Maryland Campaign Kicks Off to Beat the Debt

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While Republicans and Democrats in Annapolis, Md., have a lot they disagree on, there's one thing party members from both sides of the aisle can get behind: debt reduction. According to a report from the Associated Press, former aides to both Maryland Gov. Martin O'Malley and former Republican Gov. Robert Ehrlich will become members of the Maryland Campaign to Fix the Debt.

Here are the facts regarding the new bipartisan debt reduction initiative and the people involved in the effort.

* The former aides are former Ehrlich Chief of Staff and Budget Secretary Chip DiPaula Jr. and Michael R. Enright, a former O'Malley chief of staff.

* The Baltimore Sun and the Washington Post report that a number of other familiar faces will be part of the effort, including former chairman of the Maryland Democratic Party Michael Cryor; Ehrlich's 2010 running mate Mary D. Kane; Ehrlich speechwriter Richard Cross; former Baltimore County Executive Jim Smith, a Democrat; and former congressmen Wayne Gilchrest (R-Md.) and Tom McMillen (D-Md). McMillen and Gilchrest competed for the same seat in 1992.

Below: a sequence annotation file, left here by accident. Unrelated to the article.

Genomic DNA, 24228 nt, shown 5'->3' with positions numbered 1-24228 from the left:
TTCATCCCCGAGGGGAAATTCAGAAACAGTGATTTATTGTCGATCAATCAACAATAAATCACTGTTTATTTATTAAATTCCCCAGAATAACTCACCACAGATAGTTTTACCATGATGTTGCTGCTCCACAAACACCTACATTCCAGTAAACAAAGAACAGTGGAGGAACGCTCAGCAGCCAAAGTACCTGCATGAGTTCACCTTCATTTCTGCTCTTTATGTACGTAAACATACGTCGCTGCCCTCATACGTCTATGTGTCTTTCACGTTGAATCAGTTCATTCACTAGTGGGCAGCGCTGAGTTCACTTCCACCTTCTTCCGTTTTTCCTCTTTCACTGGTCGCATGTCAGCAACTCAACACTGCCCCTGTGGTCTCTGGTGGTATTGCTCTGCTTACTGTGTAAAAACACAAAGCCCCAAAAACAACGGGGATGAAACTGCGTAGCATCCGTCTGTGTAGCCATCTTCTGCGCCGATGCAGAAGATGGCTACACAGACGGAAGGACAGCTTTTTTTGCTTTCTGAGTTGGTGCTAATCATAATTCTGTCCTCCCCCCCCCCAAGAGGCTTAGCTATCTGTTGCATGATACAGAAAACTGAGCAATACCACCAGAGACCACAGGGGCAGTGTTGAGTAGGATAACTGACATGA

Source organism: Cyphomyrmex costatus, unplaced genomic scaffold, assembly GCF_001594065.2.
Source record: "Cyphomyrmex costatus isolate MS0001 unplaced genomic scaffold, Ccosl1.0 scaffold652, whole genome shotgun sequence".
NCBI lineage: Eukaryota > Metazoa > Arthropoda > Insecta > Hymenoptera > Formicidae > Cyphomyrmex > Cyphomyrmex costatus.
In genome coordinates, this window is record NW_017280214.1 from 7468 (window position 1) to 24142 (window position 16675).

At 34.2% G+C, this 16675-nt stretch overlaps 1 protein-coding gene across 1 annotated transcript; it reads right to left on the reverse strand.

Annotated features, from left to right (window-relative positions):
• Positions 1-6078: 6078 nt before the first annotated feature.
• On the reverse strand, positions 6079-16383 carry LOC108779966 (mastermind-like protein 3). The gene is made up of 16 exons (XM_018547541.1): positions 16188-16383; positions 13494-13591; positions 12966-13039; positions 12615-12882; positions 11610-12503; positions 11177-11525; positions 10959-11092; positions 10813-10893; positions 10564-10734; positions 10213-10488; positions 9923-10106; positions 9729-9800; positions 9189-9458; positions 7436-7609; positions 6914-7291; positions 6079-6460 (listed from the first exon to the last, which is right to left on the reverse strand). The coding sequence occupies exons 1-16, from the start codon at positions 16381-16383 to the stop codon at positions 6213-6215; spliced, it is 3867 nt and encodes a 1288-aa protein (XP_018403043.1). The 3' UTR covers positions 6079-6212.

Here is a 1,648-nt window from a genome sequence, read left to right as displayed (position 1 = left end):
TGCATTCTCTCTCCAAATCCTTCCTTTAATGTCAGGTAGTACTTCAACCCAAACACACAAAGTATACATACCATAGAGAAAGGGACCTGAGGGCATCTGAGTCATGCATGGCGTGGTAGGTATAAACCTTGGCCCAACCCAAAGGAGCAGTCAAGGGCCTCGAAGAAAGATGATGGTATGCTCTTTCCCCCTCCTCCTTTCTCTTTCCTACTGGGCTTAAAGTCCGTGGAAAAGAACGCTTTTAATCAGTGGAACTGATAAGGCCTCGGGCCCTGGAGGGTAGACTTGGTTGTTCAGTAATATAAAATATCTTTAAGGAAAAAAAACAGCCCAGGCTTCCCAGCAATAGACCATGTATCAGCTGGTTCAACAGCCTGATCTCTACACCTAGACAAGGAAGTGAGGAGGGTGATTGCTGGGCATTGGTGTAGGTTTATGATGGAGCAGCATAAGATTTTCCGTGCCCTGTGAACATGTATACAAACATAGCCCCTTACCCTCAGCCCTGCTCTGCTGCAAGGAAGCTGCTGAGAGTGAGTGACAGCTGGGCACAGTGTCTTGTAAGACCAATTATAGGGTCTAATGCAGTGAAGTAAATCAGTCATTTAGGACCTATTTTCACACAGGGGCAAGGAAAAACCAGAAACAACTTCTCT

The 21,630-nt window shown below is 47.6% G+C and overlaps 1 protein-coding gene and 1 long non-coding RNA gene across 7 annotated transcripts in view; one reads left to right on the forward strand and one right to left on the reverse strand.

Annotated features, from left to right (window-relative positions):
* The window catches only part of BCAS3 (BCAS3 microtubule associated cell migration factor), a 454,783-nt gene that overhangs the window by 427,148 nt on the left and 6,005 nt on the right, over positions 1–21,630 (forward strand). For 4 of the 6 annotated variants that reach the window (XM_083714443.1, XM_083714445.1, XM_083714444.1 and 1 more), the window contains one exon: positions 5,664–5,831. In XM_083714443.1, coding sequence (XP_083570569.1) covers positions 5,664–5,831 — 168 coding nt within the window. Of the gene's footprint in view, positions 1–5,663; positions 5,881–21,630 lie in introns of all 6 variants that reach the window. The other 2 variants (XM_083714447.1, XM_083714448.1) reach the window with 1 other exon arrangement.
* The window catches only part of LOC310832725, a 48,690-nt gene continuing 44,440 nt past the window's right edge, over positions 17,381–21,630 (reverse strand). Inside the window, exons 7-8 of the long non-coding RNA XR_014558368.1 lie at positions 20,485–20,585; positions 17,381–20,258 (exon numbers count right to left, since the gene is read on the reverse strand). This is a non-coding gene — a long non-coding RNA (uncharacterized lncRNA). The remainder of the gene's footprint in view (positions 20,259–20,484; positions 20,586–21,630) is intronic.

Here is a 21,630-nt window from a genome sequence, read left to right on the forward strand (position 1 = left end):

* Former O'Malley Communications Director Steve Kearney's public affairs firm is managing the campaign.

* The effort is forming as Congress nears the deadline for a number of large budget cuts and tax increases triggered by the "fiscal cliff."

* Enright was quoted by the Baltimore Sun as saying that the "the clock is ticking here," adding that "This has implications for every one of us."

* DiPaula concurred, and both men noted that each side in the debate will have to grant some concessions. "We have serious problems that need to be addressed and that means everyone has to participate in the solution," according to DiPaula. "We're trying to lend our voices, in our case on a state level, to ask our representatives to find a solution."

* The Maryland campaign is part of the national Fix the Debt campaign, founded by Erskine Bowles and Sen. Alan Simpson. Simpson and Bowles recommended that the deficit by cut by $6 trillion over 10 years in a 2010 commission the two had chaired. Their recommendations have been ignored to date.

* Debt reduction ideas in the Simpson-Bowles proposal include cutting Social Security and raising trillions in new tax revenue, both ideas being difficult for party members to accept.

* The national total public debt outstanding is $16.278 trillion for this year according to the Treasury Department.

Shawn Humphrey is a former contributor to The Flint Journal and lives near Washington in Germantown, Md.

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